Gocek sits at the top of the “Skopea Limani” one fo the Turkish coast’s most popular cruising areas. Gocek has grown over the years from a small seaside village for fisherman and orchardiers and into a well-populated port town, charming in every way with a delightful array of shops, restaurants and cafes.
The town is well served by Dalaman International Airport and serves as an embarkation and disembarkation point for charterers taking in the south-west coast of Turkey. It has large marinas catering to the local jetset and has a good variety of accommodation options.
The Gocek Bays are locally known as “Skopea Limanı”. This area is among the most beautiful cruising grounds in the world. Verdant hills and mountains descend steeply to rock-strewn and pebbled shores. Here, tiny coves, narrow inlets and picturesque anchorages are quiet and secluded, the midday sun warming masses of red pine and the smell of these, filling the air – much like the ever present summertime song of the cicada. Skopea Harbour is also dotted with twelve islands and is steeped in history.
Gocek sits at the northern end of one the Turkish coast's most popular cruising grounds and is the gateway to ''Skopea Harbour'', a collection of bays and islands that has enchanted visitors for centuries, if not millennia. Gocek was once a small seaside but is now a much-loved summer destination. And yet it retains its ''small town atmosphere'' with a delightful array of shops, restaurants and cafes.
Manastır Bay and Ruin Bay
The locals claim that the ruins that lie partially-submerged along the shore of “Ruin Bay” are those of Cleopatra’s bathhouse, but they are much more likely to be those of a Byzantine monastery. Either way, the setting is fabulous and when the area becomes quite at the end of the day, it is fun to slip on flippers and a mask and explore these interesting ruins up close.
The nearby shores of Manastir Bay offer a well-worn goat track along the water’s edge and tempt you to walk ashore and inspect the remains of one of ancient Lydae’s fortification walls. The wall is only a part of the ruins of ancient Lydae, which are located within hiking distance. very remote setting.
Ancient Lydae is located in a remote area of the Kapidaği peninsula and as there is no access by road, it is only rarely visited. If you like the idea of paying a visit to this delightfully out of the way, “late Imperial, early Byzantine” site, it’s a 30 - 45 minute uphill hike from Aga Limani or Ruin Bay, following goat tracks and/or forestry roads. Arriving at the summit of the hill, the topography levels into a wide plain and the site of ancient Lydae lies at the end of the walking trail. The ruins at the site include mausolea, the walls of a temple, Corinthian columns, a cistern and inscribed pedestals from both Roman and Byzantine eras.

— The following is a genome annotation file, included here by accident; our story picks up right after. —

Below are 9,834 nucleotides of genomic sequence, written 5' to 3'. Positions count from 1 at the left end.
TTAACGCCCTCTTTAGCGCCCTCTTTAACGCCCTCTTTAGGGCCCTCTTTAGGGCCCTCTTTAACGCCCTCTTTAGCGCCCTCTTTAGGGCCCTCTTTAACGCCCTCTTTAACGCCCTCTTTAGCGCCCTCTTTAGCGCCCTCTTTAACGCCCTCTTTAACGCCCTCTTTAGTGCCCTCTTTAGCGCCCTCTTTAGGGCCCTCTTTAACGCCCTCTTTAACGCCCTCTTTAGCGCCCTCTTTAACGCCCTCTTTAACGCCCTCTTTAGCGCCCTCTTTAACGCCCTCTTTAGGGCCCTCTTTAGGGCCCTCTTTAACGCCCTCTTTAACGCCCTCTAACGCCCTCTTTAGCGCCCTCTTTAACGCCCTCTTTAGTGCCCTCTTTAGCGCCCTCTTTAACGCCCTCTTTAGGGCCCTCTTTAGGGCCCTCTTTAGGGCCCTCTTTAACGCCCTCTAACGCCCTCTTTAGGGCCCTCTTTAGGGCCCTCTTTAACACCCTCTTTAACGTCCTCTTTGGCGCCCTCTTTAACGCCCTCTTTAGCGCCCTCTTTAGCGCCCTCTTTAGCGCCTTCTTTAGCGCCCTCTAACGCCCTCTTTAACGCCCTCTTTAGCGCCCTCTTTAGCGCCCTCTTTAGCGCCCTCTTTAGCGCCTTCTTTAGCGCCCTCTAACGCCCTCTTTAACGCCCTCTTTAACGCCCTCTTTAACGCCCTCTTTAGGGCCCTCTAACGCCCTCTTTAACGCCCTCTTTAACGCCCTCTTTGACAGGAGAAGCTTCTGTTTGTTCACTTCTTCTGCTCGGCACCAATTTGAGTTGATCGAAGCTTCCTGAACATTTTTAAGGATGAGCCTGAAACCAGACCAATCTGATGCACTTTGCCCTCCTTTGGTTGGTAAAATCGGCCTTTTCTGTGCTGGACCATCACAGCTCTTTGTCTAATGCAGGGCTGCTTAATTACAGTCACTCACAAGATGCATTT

Tomb Bay and Ancient Krya
Tomb Bay is a wonderful place to anchor for the night. It has warm waters for swimming and watersports and plenty of interest ashore. From the deck of your yacht, you can make out the various Lycian pigeon-hole and temple-style tombs carved into the rock face. It is possible to go ashore and see them up close, although appropriate hiking shoes are required as it is quite an ascent!
Ancient Krya is located just above Tomb Bay on the western side of the Gulf of Fethiye. Krya was a fortified town in the Rhodian Peraea and prior to that was thought to be Carian, although the fact that there exists Lycian tombs in the bay below the ruins points to the city being of Lycian origin. In any case, it’s a nice uphill hike to the hilltop acropolis, from which the views are very rewarding.
Tersane (“shipyard”) Island lies opposite Tomb Bay and has a natural harbour, making it a popular stop for yachts. The ruins at the waters’ edge have been dated back to the Greco-Roman period, when the settlement was known as Telandria. Walks ashore will take you to the remains of a watchtower and a mausoleum. The other ruined buildings on the island are the remnants of a Greek shipbuilding settlement, abandoned during the Population Exchange of 1922-23.
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